• Time to Establish New Dental Routines

Over the years, you’ve gotten used to brushing at least twice a day for two minutes and flossing at least one a day. Now it’s time to add some new moves. Brackets and wires can trap food particles and lead to a greater risk of cavities, so you’ll need some new tools to keep your braces their cleanest.

There are toothbrushes that have heads designed especially for cleaning around brackets. Floss threaders get floss in between wire and brackets, or use a floss specifically designed for braces. Little cone-shaped brushes called interproximal brushes fit around your braces and under your wires to remove hard-to-reach food particles and plaque.

Getting your cleaning routine down during the summer will help you take care of any clinging food particles quickly during your lunch hour or before after-school activities. And, you’ll know exactly what dental supplies you’ll need in your locker.

  • Time to Make Adjustments to Your Extra-Curricular Activities

Braces or aligners will provide you with a future filled with beautiful smiles, but they might require some present-day adjustments in your normal activities.

If you play a sport, especially where contact is possible, a custom mouthguard is the best way to protect your teeth, your jaw, and your braces in case of collision or a fall. Let us know what sports you play as soon as you get your braces.

If you play a reed or wind instrument, you might have to adjust the way you use your lips and teeth to produce your sound. Learning to use dental wax to cover brackets and protect your lips and mouth is well worth it. If you take lessons, talk to your instructor about the best way to adapt to your braces if you think your tone has been affected.

If you are in speech or drama, it could take a while to be comfortable with your articulation. Talk to us if you find you are having problems with your regular pronunciation for some great suggestions on getting back to normal as quickly as possible.

Summer certainly offers some advantages in giving you the time you need to get comfortable with your braces or aligners. But, there’s really no bad time to begin your orthodontic treatment. Spring, summer, fall, or winter, we’re here to help make sure your treatment experience at our Fargo, Wahpeton, ND office is a positive one. After all, working toward a lifetime of beautiful smiles is always in season.

Dental X-rays: The Inside Story

May 27th, 2020

We’re all friends here, so if you sometimes feel a bit nervous before your orthodontic appointments, no judging! Ask us about any worries you might have. We are happy to explain procedures, equipment, and your orthodontic options so you know exactly what is going on during treatment. And if X-rays are a concern, we can put your mind at ease here as well.

What Exactly Are X-rays?

Sometimes patients feel reluctant about the process of imaging because X-rays are a kind of radiation. But the fact is, radiation is all around us. We are exposed to radiation naturally from our soil and water, sun and air, as well as from modern inventions such as cell phones, Wi-Fi, and air travel.

Why is radiation so common? Because matter throughout the universe constantly gives off energy, and the energy that is emitted is called radiation. This radiation takes two forms—as particles (which we don’t need to consider!) and as traveling rays. This second type is known as electromagnetic radiation, created by photons traveling in regular waves at the speed of light.

We are exposed to electromagnetic radiation every day, because, whether we can see them or not, these different wavelengths and frequencies create various forms of light. Radio waves, microwaves, infrared, visible, and ultraviolet light, X-rays, and gamma rays are all part of the electromagnetic light spectrum.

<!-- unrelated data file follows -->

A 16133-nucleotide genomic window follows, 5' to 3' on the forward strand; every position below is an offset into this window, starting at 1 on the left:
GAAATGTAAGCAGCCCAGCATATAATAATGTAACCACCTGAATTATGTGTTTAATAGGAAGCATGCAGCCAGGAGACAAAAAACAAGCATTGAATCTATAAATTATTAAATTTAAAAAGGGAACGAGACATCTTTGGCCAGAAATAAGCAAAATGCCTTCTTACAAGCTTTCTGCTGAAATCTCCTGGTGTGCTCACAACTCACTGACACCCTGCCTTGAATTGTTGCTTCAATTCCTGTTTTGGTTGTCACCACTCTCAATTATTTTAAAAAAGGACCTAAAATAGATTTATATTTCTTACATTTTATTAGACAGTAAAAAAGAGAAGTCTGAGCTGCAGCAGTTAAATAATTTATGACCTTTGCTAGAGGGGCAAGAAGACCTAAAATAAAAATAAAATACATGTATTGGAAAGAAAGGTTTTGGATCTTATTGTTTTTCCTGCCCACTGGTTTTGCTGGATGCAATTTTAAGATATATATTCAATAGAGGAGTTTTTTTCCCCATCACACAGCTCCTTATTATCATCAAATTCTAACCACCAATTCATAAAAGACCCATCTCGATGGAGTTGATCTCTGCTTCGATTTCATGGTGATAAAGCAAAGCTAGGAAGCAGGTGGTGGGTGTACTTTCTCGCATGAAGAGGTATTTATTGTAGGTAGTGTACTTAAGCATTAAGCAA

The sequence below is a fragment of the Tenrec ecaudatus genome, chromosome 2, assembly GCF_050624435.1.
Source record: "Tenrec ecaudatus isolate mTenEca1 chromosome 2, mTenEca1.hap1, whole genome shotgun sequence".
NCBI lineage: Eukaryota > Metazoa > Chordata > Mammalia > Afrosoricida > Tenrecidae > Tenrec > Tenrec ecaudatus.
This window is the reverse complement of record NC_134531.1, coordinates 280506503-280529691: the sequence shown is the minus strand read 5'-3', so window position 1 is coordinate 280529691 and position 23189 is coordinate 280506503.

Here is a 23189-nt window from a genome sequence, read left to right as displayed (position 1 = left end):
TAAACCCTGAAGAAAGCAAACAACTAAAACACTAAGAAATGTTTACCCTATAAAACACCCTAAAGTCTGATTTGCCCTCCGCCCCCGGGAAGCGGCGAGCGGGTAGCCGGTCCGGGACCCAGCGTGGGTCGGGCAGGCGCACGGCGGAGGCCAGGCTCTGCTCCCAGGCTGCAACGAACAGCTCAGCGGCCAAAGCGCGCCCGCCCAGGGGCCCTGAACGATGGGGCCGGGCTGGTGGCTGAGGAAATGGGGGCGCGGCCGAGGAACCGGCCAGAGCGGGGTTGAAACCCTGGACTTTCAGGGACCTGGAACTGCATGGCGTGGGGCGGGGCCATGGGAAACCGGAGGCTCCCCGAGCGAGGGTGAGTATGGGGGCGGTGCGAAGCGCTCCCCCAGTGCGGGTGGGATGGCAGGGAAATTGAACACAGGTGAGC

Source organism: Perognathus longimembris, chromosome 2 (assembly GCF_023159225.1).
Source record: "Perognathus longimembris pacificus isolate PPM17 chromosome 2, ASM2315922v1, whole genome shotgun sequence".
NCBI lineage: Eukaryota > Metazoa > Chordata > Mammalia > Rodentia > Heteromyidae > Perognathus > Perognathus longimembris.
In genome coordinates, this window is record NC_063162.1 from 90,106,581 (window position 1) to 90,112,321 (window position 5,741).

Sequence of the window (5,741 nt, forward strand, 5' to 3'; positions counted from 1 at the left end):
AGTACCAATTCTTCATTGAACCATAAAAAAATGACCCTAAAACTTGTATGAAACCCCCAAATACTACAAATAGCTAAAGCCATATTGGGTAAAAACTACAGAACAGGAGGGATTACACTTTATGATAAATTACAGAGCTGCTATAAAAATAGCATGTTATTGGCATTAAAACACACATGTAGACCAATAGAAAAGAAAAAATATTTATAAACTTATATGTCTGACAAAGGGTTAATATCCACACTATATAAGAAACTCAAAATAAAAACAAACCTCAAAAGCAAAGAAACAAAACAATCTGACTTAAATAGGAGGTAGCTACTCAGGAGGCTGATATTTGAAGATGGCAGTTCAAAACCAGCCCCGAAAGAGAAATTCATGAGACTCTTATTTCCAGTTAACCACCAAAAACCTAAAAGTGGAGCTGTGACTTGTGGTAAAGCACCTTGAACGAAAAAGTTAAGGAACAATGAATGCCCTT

Different types of radiation on this spectrum have different wavelengths and different frequencies, and produce different amounts of energy. Longer wavelengths mean lower frequencies and less energy. Because X-rays have shorter wavelengths and higher frequencies than, for example, radio waves and visible light, they have more energy.

How Do Dental X-rays Work?

An X-ray machine produces a very narrow beam of X-ray photons. This beam passes through the body and captures images of our teeth and jaws on special film or digital sensors inside the mouth (intraoral X-rays), or on film or sensors located outside the mouth (extraoral X-rays). These X-ray images are also known as radiographs.

Why are X-rays able to take pictures inside our bodies? Remember that higher energy we talked about earlier? This energy enables X-rays to pass through the softer, less dense parts of our bodies, which are seen as gray background in a radiograph. But some substances in our bodies absorb X-rays, such as the calcium found in our bones and teeth. This is why they show up as sharp white images in radiographs. 

There are many different types of dental X-rays used in orthodontics, including:

  • Occlusal X-rays, which show the entire arch of teeth in the upper or lower jaw.
  • Panoramic X-rays, which use a special machine to rotate around the head to create a complete two-dimensional picture of teeth and jaws.
  • Cephalometric X-rays, which show the patient’s entire profile, and the position and development of the teeth and jaws.
  • Cone Beam Computed Tomography, an external device which uses digital images to create a three-dimensional picture of the teeth and jaws.

Why Do We Need X-rays?

You might have noticed that these X-rays, unlike, for example, typical bitewing X-rays, don’t take images of individual teeth. That is because orthodontists deal with the teeth in relationship to each other and to the structures around them.

Beautifully aligned teeth and a healthy bite are the visible result of your orthodontic work, but there’s a lot going on above and below the surface that needs to be discovered and taken into account before your treatment even begins. X-rays help us evaluate: